How To Write An Outline For An Essay About A Book

How to write an outline

If you want to know how to start an essay about a book, you need to begin with an outline.

It’s an essential way to help improve your writing skills.

Writing an outline for an essay or a book is very similar, but the only difference is the length or amount of words.

With any kind of essay, you usually need to write an introduction, your body paragraphs, and a conclusion.

Outlining for writing a book is similar.

While it consists of many chapters, it also needs a beginning, middle, and ending.

Even though the middle might be a whole lot longer, the process of outlining is almost the same.

Now, let’s look at how you create your essay outline.

Book essay outline

Write down the date, name, class, or module, and any extra information you think is necessary.

It doesn’t include any information about the essay or book yet, but you should note these details before you start your outline.

If you’re a high school or college student, you might be working on various class essays or projects at the same time.

You can quickly look at this information and see which project it is.

It’s also necessary for your teacher or publisher to check who is sending the information.

 

Thesis / Synopsis

Your thesis statement or argument should be robust and provide the reader with information on what to expect when they read your essay or thesis.

It doesn’t need to be a lengthy, drawn-out statement, but the important part is that it should communicate a clear message.

When you write down your notes, be sure that you can argue your point.

When writing a literary analysis essay about a book, you might relate to this section more if you think of it as a synopsis.

It is a quick summary of what your text will cover.

Some publishers will have a set number of words, while others leave it up to the writer.

Check with the publishing house you want to work with and make sure your synopsis fits their requirements.

 

First paragraph / Chapter

Your opening paragraph is probably one of the most critical sections of your writing project.

An essay introduction is where you want to hook the reader and create a spark.

Many readers will form an opinion about your writing in the first paragraph, and it’s essential to convince them that your thesis is correct.

Once you have convinced the readers of your thesis, you can keep them interested throughout the essay or book.

Focus on the strongest point in your first topic sentence and paragraph to set all doubts aside.

As this paragraph also stands as your introduction, it is crucial to introduce readers to your way of thinking.

Once you’ve stated your most valuable fact, you can move on to the rest of your paragraphs or chapters.

 

The Body / Middle

Now that you have started with your most compelling paragraph and fact, it’s time to add more information.

Don’t think that the body of your work doesn’t need to be strong.

If you are writing an essay or a book, there are always other people competing with you.

If you are a student in the class, you want to be one of the top students.

Being an author isn’t any easier because there are many writers out there trying to get published.

You need to do sound research to prove your thesis, and this is the section where you will state most of those facts.

Seeing as this is just the outline for what will eventually be the final product, you need to make sure you understand the flow and structure.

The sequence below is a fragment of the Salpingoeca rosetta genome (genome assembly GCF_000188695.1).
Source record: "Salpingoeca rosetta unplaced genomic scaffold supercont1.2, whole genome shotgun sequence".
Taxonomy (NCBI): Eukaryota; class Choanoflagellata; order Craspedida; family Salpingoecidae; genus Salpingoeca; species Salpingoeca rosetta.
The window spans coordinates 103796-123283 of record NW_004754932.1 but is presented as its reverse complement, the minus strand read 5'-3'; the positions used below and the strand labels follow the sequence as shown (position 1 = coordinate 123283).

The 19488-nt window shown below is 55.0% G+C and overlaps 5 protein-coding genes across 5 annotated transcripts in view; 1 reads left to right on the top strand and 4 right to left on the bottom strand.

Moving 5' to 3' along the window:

You can jot down ideas or facts and insert them when you write a body paragraph.

Your work needs to have a flow to it, and this is where you create that. The body is where you organize your thoughts in a logical order.

You already know your thesis and your opening fact, but what else do you want to say, and in which order do you want to say it?

 

The Conclusion

After you’ve created an outline for all of your paragraphs, it is time to start your conclusion.

Your conclusion should sum up all the facts you stated in the essay or book.

Don’t be afraid to remind the reader of your most impactful facts.

It’s a summary of what you have discussed and to leave the reader on a high.

You can’t start with a bang and then slowly lose your audience at the end.

Use the hook you started with, stay consistent with your writing style, and let them know why you chose to write your piece to the end.

 

Call to Action

Once you have convinced your readers that your thesis is correct, what actions would you like for them to take?

You provided a lot of facts in your writing, and the reader should start thinking about your point of view.

Now you have to direct them to test your theory for themselves.

What do you want them to do now?

 

Summary

In any type of essay, it’s easy to draft a great outline once you have your structure right.

You can also go online and look at some examples and apply the ideas to your work.

There’s no right or wrong way to do an outline if you have a logical flow to your ideas.

You prepare an outline to prevent rambling in your writing or stating random facts that don’t connect.

Your final draft will come much later than your outline, so don’t rush the process.

Your outline will help make writing your essay much easier.

You can take each heading as a new project and focus on your transition to the next section.

When you write the ending sentence of a paragraph, think about the opening sentence of the next one.

That way, you know that there will be no sharp endings, but rather a smooth transition between paragraphs.

It doesn’t matter if you are writing an article, an essay, a novel, or a research paper.

If you plan well, you’ll write well.

Derek Haines

A Cambridge CELTA English teacher and author with a passion for writing and all forms of publishing. My days are spent teaching English and writing, as well as testing and taming new technology.

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